There are many misconceptions on what social media does for businesses, and how effective these implementations actually are in the larger picture. However, before we begin our analysis, we as a community must realize there is no such thing as free marketing in social media. Sure, the signups are free, but the cost kicks in when you hire someone to man those pages, and spend ad dollars on advertisements that you may have on the platform.
First and foremost, companies are always aware of their customers’ needs or wants. In most cases, businesses will do anything to ensure satisfaction for their customers as long as it fits their business strategy. When it comes to social media, the immediate question is “Do my customers actually use social media?” For some, the answer is quite obvious and may seem like a rhetorical question, but for others who are not familiar with Facebook, Twitter and Instagram, this may seem like a daunting prospect. Research has concluded that the average person spends about an hour on social media every day, with over one billion active users worldwide. Realistically, more than half of that population will not fall under your target category. Even so, the chances of your customers being mixed up in that concentration population is very, very likely. This holds especially true with teens and adolescents, who make up the majority of the social media community. In essence, social media is the next big thing, and you’ll miss out if you don’t hop on too!
While they may accept the fact that new and existing customers alike are on Facebook and Twitter, it is natural that businesses remain skeptical. Their next big concern is how this actually helps their business. How does creating a Facebook page help you generate revenue in any given form or way? Besides posting, generating discussions through thoughtful responses in the comments section, or sharing other content, social media can be used to advertise as well as save money. For example, by simply having a Twitter account where customers can follow you, you’re able to send out alerts on business disruptions, giveaway details, or answer questions that show up frequently on your news feed. You are not only creating connections with your community, you are growing and cultivating that community to fit your business’s values and culture.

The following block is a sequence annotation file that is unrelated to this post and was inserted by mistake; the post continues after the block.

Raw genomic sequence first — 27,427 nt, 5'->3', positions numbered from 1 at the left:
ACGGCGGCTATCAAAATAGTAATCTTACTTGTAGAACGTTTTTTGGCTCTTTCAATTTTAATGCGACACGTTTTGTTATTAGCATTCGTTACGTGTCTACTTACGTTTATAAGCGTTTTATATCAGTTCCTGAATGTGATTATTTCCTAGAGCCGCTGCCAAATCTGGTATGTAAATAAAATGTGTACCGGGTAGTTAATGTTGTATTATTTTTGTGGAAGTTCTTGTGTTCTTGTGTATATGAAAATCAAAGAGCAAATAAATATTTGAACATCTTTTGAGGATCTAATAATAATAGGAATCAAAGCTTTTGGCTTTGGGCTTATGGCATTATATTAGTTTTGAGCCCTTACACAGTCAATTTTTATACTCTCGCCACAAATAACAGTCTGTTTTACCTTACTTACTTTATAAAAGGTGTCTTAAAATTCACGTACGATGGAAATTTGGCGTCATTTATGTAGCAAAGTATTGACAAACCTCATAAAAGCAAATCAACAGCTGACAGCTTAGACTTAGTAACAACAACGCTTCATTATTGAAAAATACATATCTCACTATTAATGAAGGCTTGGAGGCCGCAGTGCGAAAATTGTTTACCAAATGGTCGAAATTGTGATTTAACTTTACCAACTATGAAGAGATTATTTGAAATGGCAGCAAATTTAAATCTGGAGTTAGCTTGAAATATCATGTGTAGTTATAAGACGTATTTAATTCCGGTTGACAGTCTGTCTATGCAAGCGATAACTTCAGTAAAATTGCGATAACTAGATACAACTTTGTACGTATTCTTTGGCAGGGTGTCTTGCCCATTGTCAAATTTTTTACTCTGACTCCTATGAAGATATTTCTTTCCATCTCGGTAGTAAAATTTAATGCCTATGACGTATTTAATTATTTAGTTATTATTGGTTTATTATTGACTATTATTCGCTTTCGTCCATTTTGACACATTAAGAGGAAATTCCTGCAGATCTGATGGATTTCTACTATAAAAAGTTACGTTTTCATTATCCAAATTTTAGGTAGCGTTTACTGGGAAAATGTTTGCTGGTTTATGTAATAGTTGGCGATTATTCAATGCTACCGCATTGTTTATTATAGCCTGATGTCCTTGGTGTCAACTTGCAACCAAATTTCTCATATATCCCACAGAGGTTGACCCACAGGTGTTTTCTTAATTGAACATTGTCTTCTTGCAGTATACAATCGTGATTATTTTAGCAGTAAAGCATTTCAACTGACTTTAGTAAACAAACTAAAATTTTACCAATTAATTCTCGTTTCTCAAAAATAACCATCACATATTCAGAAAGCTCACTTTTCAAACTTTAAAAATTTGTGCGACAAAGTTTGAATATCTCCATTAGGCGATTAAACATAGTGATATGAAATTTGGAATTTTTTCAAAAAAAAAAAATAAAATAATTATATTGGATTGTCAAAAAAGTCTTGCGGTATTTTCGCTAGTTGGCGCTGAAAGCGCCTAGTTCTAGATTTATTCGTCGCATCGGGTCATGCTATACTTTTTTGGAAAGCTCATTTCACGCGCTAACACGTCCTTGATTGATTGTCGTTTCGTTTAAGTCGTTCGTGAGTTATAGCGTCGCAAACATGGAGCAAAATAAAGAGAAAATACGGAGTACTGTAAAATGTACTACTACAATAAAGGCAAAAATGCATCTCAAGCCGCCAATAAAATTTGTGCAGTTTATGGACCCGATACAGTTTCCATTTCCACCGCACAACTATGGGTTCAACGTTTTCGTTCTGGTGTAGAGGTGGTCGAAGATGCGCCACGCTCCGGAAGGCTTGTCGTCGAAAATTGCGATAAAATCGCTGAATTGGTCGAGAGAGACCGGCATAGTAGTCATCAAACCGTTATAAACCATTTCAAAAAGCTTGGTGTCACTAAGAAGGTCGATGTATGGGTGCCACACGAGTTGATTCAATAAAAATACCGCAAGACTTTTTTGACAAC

While it’s true that starting your own social media profiles becomes tedious and an expensive investment, companies might feel it is not worth starting after looking at their competitor’s well established pages. It’s worth noting that social media is not going to disappear anytime soon, meaning this form of communication will continue to appeal to people of all ages. If you miss out on this opportunity solely because you are afraid your page will be overshadowed by someone else, you will never really get anywhere. In a way this works in your favor; you can research what works and what doesn’t on a competitor’s page, and learn from their mistakes. There is also an abundance of resources to help kick start your page and get it running in no time. Put into perspective, in one year the things that separate your page from another will no longer be based upon how established a page is, but on the culture of your community and the content you produce.
One of the biggest misconceptions about social media is that it cannot sell. While some may choose not to use social media as a marketing tool, there is no doubt social media can be used as a tool to profit from. For example, several companies such as Coca-Cola, Red Bull and even the Dollar Shave Club have masterfully crafted ads in the form of video and posted them on social media sites such as Facebook, Twitter and YouTube. Each one of these companies impart in their videos some sort of knowledge or content that expresses the culture of their business that really resonates with people. With the help of social media, these video ads are liked by users and shared to their friends. In a matter of minutes, videos could potentially hit one million views. When Dollar Shave Club first launched its ad, their sign up website crashed in a span of twenty four hours due to too large amounts of traffic. Even so, they managed to sign up an astounding twelve thousand people in forty eight hours. If that isn’t selling, I don’t know what is! This of course doesn’t happen to everyone, but it is a very real possibility so long as your idea speaks to people on a different level than your competitors.
As you have probably guessed by now, YES IT IS WORTH THE WORK! Social media gives you a platform to interact and understand what customers want, but also what customers can offer you.
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